Okay, so now we're gonna start the cool irrigations. We finished both of the warm irrigations. The irrigator is cooling off, getting to its temperature of 24 degrees. So as soon as it beeps, we'll be ready to go. I'm going to put the cover on the goggles. Feeling okay? Great. We heard the beep in the background, so we are ready to go.
Right and get a good look in your ear, okay. So how are you feeling? Which way do you feel like you're turning this time? Away from you? That's correct. With the cool air you feel like you're turning in the opposite direction. Very good. All right, keep your eyes wide open for me.
That's a little more than halfway done. About 15 seconds more, down to the last five seconds. All right, so I'm gonna pull the irrigator out. Remember to keep your eyes wide open for me. And your letter is S for Sam. Sarah, Sophie, Simon. Okay, and try the letter T. Tom, Thomas, Tom, Tina. Okay, that's great. Let's rest a little bit, see if we can slow that response down. Still feel like you're turning the same amount or does it seem to be slowing down a little bit for you?
Okay, so in a few seconds, the light's gonna come on. There you go. Just take a stare at that light for me. That should make the response a little less when you're looking at the light. And now the light's gonna go off again. And then the response is gonna pick back up a little bit. Got about 10 more seconds. Hang in there. Keep your eyes nice and still. And perfect.
Alright, so now we got the irrigator running again, you've just finished your third break. So you had your third, five minute break. And I'm sure you're very happy. Now we're ready to do the very last one. Okay, so I'm gonna put the cover on again. This time I’m going into your right ear with some cold air.
We're on the last one. We want everything to be perfect. So remember, whatever you do, don't close your eyes. Keep your eyes nice and wide open. I come in here. Take a look right once I got a nice view of your eardrum, I'm gonna start the test.
All right. So nothing should be happening yet. Tell me when you start to feel that motion. Yes. Okay, which direction are you moving? Away from you. Okay, so to the left, which is correct. So that's good. We are halfway through, so there's another 25 seconds to go. You're doing good.
Does it feel about the same motion as you felt when we did the other ear? Yes, about equal that's good. Okay. So now we're down to the last 10 seconds. Here we go. I'm taking the irrigator out. Remember, don't close your eyes. Okay, let's start your tasking. Let's try the letter L. Luna, Lena, Lena. You know a lot of Ls. Let's try O. That's good. Let's take a rest.
Now we're gonna wait for that light to come on. Our last time should start to slow down that motion pretty soon. There we go, there's our light. Look right at the light. Hey, now the light's gonna go off. You're gonna feel a little bit of that motion again. Okay, just a few more seconds. So 3, 2, 1 and you are finished. And my software is now going to show me a final response, which looks very normal.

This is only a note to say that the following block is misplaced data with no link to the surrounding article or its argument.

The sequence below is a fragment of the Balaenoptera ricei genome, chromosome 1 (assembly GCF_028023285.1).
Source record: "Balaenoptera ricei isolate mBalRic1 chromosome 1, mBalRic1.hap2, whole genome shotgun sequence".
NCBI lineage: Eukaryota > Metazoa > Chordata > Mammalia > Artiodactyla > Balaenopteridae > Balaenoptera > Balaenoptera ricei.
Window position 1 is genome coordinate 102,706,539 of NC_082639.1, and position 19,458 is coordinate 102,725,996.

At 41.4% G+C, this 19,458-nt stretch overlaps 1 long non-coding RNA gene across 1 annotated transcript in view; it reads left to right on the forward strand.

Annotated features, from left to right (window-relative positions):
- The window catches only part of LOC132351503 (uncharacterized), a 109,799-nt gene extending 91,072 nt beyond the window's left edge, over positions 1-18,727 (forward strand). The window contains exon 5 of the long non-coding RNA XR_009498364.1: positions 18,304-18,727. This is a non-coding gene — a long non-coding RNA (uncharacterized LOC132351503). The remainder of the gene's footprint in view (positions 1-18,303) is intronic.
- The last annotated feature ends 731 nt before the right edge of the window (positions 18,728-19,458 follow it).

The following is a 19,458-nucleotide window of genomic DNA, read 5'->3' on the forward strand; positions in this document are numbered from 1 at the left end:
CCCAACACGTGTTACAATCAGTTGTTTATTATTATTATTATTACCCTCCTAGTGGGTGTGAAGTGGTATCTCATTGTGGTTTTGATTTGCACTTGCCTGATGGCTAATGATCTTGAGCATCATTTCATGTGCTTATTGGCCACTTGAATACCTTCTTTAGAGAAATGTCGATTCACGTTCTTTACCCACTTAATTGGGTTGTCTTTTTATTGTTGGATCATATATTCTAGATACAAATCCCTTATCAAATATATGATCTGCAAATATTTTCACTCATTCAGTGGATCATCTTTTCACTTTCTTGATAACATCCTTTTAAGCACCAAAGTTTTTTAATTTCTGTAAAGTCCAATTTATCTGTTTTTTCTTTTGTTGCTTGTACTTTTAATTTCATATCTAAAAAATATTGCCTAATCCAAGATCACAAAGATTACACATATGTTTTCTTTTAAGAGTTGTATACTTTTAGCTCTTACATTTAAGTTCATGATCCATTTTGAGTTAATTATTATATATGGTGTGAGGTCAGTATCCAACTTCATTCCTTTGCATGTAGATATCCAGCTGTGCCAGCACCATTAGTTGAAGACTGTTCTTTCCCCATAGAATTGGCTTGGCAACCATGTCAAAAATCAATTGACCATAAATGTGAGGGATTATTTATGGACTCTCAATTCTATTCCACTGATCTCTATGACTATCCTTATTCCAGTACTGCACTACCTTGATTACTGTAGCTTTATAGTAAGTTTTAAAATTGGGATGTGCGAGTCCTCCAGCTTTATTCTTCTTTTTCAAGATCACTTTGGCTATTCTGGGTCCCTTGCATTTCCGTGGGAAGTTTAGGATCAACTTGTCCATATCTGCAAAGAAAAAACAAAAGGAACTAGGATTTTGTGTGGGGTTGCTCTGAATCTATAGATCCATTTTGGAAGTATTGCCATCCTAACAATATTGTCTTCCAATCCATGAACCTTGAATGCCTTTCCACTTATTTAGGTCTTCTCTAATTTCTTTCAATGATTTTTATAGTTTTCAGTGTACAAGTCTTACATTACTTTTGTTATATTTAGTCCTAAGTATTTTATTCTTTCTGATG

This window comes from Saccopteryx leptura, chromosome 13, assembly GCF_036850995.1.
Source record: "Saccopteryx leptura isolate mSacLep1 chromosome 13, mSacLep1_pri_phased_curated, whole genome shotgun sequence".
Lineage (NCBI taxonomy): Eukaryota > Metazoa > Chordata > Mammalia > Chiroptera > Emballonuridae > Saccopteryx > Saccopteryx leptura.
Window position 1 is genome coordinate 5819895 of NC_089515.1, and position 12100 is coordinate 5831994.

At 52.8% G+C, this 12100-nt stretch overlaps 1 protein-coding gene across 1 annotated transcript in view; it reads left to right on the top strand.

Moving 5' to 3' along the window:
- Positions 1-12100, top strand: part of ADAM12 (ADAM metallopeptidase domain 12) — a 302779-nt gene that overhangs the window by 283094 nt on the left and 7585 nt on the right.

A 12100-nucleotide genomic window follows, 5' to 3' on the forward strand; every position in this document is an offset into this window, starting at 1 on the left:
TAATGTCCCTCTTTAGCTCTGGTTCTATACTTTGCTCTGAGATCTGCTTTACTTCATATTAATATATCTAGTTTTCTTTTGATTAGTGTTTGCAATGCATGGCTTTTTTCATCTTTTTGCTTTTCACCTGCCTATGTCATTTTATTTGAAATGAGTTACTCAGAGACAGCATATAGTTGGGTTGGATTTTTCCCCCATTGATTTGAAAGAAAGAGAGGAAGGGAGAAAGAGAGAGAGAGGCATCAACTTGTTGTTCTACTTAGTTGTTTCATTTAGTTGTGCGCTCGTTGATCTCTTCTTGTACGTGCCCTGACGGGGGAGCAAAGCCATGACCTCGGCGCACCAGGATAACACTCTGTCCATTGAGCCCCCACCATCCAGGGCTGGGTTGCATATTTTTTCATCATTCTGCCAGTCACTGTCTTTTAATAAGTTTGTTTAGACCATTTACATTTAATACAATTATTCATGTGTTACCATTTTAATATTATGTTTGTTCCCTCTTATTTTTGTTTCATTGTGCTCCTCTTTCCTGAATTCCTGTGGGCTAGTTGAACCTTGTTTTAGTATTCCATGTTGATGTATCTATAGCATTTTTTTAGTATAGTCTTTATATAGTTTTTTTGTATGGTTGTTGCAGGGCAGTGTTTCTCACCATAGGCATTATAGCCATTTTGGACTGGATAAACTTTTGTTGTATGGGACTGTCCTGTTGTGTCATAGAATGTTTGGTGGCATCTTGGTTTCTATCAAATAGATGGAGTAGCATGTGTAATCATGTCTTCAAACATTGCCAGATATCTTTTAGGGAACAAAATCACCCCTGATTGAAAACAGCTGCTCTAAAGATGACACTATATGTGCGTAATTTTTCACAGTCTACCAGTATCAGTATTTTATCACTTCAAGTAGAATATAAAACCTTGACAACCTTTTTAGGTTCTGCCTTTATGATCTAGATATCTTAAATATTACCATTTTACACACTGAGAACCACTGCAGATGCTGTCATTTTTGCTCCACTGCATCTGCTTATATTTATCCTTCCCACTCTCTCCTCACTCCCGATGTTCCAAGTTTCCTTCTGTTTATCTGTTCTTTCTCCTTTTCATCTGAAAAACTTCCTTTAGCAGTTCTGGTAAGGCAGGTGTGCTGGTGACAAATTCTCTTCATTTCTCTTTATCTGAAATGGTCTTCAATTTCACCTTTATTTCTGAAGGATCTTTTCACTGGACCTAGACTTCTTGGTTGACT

So you did a wonderful job. So good for you. Thank you.
Okay, so we've completed the caloric test. We had a healthy, normal response on this patient.
So we can see that all four of the caloric tests were done. We have nice, strong nystagmus responses down here. We can see that the time is going this way. So at times zero, there was no response because it's taking a while for the irrigation to heat up the fluids. And then eventually we start to see these dots or this nystagmus building as we're heating the air and then it reaches a peak. That might be difficult to see. But it's a little dotted box there, that dotted box is the peak response.
And so we want to see what was the peak response for each of the four different irrigations and then we compare them together. And that gives us this calculation for unilateral weakness, which is the difference between the ears. And directional preponderance: were the beats to the right stronger than the beats to the left?
She got a value of 9% for unilateral weakness, so she's got a green checkmark, because that's well below the 25% cut off. And for directional preponderance, she got 9% left beating, which is again, well below the 30%. What is the total response? She has 70 degrees. If the total responses are too small, then the other calculations become inaccurate. We call that a bilateral weakness. But she has 70. That's great.
And then the only other thing that's important to look at on the screen is here you can see this yellow bar. That's the time period where the fixation light came on. So what should happen is you have less nystagmus when the light comes on. She looks at the light, which reduces the response quite a lot. So she's able to have what we call fixation suppression. So she's suppressing the response, which she did. And then when the light goes off, you can see the response starts to recover. So this is a beautiful test about as perfect as they come.
So this is an example of a patient that has a unilateral caloric weakness, and we can see her irrigations. The right cool and the right warm responses are very small compared to her responses on the left side, where her responses were much larger. So we can see the nystagmus slow phases are very small, with both right cool and right warm significantly larger than left warm and left cool.
So her calculation shows a 55% unilateral weakness and a very small amount of directional preponderance. There's no error in the test. It's just a pure, right caloric weakness. And then just 31 degrees of overall nystagmus. So that's enough to really reliably analyze the test because you don't want to have too small a number of responses, because then the calculations suffer a little bit from the numbers being too close together.
But once you get past like 22 or 24, you can really rely on the results and she has 31. So this is just a nice example of a patient with a right unilateral caloric weakness.
Caloric testing is the gold standard test of lateral semi-circular canal function. It consists of introducing warm and cool air or water into a patient's ears and measuring the eye movements it causes. Left ear responses are compared to right ear responses which can tell us if one system is weaker than the other.
This video shows the full caloric testing process, both warm and cool irrigations in each ear.